Reading what Oswald Chambers had to say about communion with God, compared to what the LDS Church had to say is striking.

Today we’re looking at Oswald Chambers’ devotion for January 7th, followed by a few of the comments from the First Presidency Message of the Church of Jesus Christ of Latter-day Saints. When you have time, be sure to share this with the Mormon you know!

Oswald Chambers, My Utmost for His Highest, Classic Edition, January 7th

“Have I been so long with you, and yet hast thou not known Me? — John 14:9

“These words are not spoken as a rebuke, nor even with surprise; Jesus is leading Philip on. The last One with whom we get intimate is Jesus. Before Pentecost the disciples knew Jesus as the One Who gave them power to conquer demons and to bring about a revival (see Luke 10:18-20). It was a wonderful intimacy, but there was a much closer intimacy to come — “I have called you friends.” Friendship is rare on earth. It means identity in thought and heart and spirit. The whole discipline of life is to enable us to enter into this closest relationship with Jesus Christ. We receive His blessings and know His word, but do we know Him?

Jesus said — “It is expedient for you that I go away” — in that relationship, so that He might lead them on. It is a joy to Jesus when a disciple takes time to step more intimately with Him. Fruit bearing is always mentioned as the manifestation of an intimate union with Jesus Christ (John 15:1-4).

When once we get intimate with Jesus we are never lonely, we never need sympathy, we can pour out all the time without being pathetic. The saint who is intimate with Jesus will never leave impressions of himself, but only the impression that Jesus is having unhindered way, because the last abyss of his nature has been satisfied by Jesus. The only impression left by such a life is that of the strong calm sanity that Our Lord gives to those who are intimate with Him.”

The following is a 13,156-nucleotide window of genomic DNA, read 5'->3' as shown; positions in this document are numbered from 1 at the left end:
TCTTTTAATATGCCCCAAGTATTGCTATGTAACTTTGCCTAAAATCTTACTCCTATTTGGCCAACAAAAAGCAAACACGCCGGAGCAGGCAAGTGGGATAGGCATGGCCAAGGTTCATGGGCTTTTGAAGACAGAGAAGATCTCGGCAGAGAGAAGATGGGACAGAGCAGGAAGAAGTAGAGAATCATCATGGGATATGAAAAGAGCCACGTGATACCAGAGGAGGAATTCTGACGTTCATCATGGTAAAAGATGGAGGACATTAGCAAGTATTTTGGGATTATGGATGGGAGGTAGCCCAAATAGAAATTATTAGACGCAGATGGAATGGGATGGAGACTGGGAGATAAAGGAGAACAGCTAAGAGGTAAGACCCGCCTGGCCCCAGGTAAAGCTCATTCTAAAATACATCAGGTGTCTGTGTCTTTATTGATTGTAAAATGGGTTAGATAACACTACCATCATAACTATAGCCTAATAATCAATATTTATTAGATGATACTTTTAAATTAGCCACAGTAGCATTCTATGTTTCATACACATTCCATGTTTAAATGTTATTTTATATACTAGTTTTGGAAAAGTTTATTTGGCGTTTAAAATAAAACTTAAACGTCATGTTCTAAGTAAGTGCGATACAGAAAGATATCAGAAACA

First Presidency Message, “Always Remember Him,” February 2018;

“When the Savior instituted the sacrament, He invited His disciples to partake of the emblems “in remembrance” of His sacrifice (Luke 22:19). In every sacrament prayer you and I hear, the word always precedes the word remember (see D&C 20:77, 79).


“My message is an invitation, even a plea to remember. Here are three suggestions about what you could remember each week when you partake of the sacred emblems of the sacrament. I hope they are helpful to you, as they have been to me. …

Remember Jesus Christ

First, remember the Savior. Remember who He was while on earth, how He spoke to others, and how He showed kindness in His acts. Remember whom He spent time with and what He taught. The Savior “went about doing good” (Acts 10:38). He visited the sick. He was committed to doing His Father’s will.

Jesus also hung out with sinners.

Most of all, we can remember the great price He paid, out of His love for us, to remove the stain of our sins. As we remember Him, our desire to follow Him will grow. We will want to be a little kinder, more forgiving, and more willing to seek the will of God and do it.

Mormons don’t believe Jesus removed all stains of sin. Nor do they believe it is by grace we are saved (Eph 2:8-9).

Remember What You Need to Do Better